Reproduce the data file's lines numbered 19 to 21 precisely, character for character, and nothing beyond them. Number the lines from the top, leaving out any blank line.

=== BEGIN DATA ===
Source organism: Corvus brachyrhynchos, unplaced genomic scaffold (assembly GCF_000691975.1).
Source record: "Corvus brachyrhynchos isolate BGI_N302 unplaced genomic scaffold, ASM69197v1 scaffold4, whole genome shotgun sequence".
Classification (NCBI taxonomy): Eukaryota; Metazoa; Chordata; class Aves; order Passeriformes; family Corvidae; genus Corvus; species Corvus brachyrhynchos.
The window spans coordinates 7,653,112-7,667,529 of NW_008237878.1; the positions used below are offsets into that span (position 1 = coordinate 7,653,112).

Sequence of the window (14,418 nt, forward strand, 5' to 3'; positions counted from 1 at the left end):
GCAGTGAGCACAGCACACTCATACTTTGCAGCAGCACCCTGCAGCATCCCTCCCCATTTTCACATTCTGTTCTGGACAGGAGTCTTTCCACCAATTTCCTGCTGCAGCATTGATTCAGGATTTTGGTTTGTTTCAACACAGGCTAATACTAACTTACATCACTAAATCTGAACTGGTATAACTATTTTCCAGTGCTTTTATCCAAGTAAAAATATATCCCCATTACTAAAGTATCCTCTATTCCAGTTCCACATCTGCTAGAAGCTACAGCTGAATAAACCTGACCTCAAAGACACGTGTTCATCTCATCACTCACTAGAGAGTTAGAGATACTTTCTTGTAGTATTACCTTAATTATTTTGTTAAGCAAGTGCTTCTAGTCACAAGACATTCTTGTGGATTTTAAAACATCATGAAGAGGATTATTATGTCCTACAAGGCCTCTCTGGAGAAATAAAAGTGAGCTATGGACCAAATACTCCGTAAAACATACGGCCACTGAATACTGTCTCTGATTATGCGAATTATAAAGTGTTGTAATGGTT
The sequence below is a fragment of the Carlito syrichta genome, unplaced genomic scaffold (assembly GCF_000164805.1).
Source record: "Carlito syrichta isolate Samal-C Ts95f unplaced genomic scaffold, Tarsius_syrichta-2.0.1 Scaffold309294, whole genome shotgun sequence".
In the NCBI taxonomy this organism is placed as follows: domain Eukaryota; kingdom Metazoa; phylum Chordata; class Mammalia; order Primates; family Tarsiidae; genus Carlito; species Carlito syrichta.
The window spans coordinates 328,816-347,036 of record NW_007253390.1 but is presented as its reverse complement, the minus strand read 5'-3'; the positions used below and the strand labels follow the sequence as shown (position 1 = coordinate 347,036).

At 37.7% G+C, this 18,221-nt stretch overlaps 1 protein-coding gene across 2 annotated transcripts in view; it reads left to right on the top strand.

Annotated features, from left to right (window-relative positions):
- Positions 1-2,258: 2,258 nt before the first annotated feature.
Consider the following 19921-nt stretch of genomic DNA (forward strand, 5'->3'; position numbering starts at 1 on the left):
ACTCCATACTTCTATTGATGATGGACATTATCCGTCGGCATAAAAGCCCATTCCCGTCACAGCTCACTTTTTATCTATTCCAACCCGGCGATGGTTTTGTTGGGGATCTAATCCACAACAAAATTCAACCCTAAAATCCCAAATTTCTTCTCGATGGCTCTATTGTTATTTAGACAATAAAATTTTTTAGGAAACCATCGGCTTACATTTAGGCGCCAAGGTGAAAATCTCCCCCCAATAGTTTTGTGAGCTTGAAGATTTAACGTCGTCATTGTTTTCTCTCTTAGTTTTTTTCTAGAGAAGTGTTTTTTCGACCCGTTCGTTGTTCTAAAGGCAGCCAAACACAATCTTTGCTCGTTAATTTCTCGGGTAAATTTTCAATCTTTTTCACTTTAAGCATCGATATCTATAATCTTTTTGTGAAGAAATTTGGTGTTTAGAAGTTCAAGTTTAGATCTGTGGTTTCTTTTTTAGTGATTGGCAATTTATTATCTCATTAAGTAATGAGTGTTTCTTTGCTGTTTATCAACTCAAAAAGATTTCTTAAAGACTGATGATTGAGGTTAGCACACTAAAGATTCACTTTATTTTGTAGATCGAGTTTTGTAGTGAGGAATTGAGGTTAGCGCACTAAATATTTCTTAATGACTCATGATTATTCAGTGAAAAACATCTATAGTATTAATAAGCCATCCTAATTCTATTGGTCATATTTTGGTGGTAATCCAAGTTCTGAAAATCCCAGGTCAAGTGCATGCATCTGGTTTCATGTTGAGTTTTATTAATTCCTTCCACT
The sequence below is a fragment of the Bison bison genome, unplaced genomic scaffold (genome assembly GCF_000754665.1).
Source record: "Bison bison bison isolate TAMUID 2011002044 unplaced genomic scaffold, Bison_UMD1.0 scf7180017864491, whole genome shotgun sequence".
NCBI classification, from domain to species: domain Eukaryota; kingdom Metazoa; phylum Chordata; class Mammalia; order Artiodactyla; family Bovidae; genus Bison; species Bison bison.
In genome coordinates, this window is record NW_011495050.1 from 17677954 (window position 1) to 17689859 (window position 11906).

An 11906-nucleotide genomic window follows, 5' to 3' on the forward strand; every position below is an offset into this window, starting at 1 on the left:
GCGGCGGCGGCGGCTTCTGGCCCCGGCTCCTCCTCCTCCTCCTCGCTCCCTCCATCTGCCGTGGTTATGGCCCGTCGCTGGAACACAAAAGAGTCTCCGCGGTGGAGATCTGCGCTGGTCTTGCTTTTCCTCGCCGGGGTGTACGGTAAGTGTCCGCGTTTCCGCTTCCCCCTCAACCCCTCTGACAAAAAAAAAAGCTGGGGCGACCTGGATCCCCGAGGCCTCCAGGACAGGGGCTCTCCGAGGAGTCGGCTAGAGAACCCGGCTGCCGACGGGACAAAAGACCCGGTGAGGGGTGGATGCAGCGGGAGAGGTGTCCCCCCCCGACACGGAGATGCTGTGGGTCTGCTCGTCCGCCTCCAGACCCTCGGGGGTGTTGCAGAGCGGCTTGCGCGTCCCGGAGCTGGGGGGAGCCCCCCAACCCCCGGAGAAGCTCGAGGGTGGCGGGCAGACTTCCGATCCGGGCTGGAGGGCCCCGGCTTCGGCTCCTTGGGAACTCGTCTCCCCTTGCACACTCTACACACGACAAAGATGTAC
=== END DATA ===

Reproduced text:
In genome coordinates, this window is record NW_011495050.1 from 17677954 (window position 1) to 17689859 (window position 11906).

An 11906-nucleotide genomic window follows, 5' to 3' on the forward strand; every position below is an offset into this window, starting at 1 on the left:
GCGGCGGCGGCGGCTTCTGGCCCCGGCTCCTCCTCCTCCTCCTCGCTCCCTCCATCTGCCGTGGTTATGGCCCGTCGCTGGAACACAAAAGAGTCTCCGCGGTGGAGATCTGCGCTGGTCTTGCTTTTCCTCGCCGGGGTGTACGGTAAGTGTCCGCGTTTCCGCTTCCCCCTCAACCCCTCTGACAAAAAAAAAAGCTGGGGCGACCTGGATCCCCGAGGCCTCCAGGACAGGGGCTCTCCGAGGAGTCGGCTAGAGAACCCGGCTGCCGACGGGACAAAAGACCCGGTGAGGGGTGGATGCAGCGGGAGAGGTGTCCCCCCCCGACACGGAGATGCTGTGGGTCTGCTCGTCCGCCTCCAGACCCTCGGGGGTGTTGCAGAGCGGCTTGCGCGTCCCGGAGCTGGGGGGAGCCCCCCAACCCCCGGAGAAGCTCGAGGGTGGCGGGCAGACTTCCGATCCGGGCTGGAGGGCCCCGGCTTCGGCTCCTTGGGAACTCGTCTCCCCTTGCACACTCTACACACGACAAAGATGTAC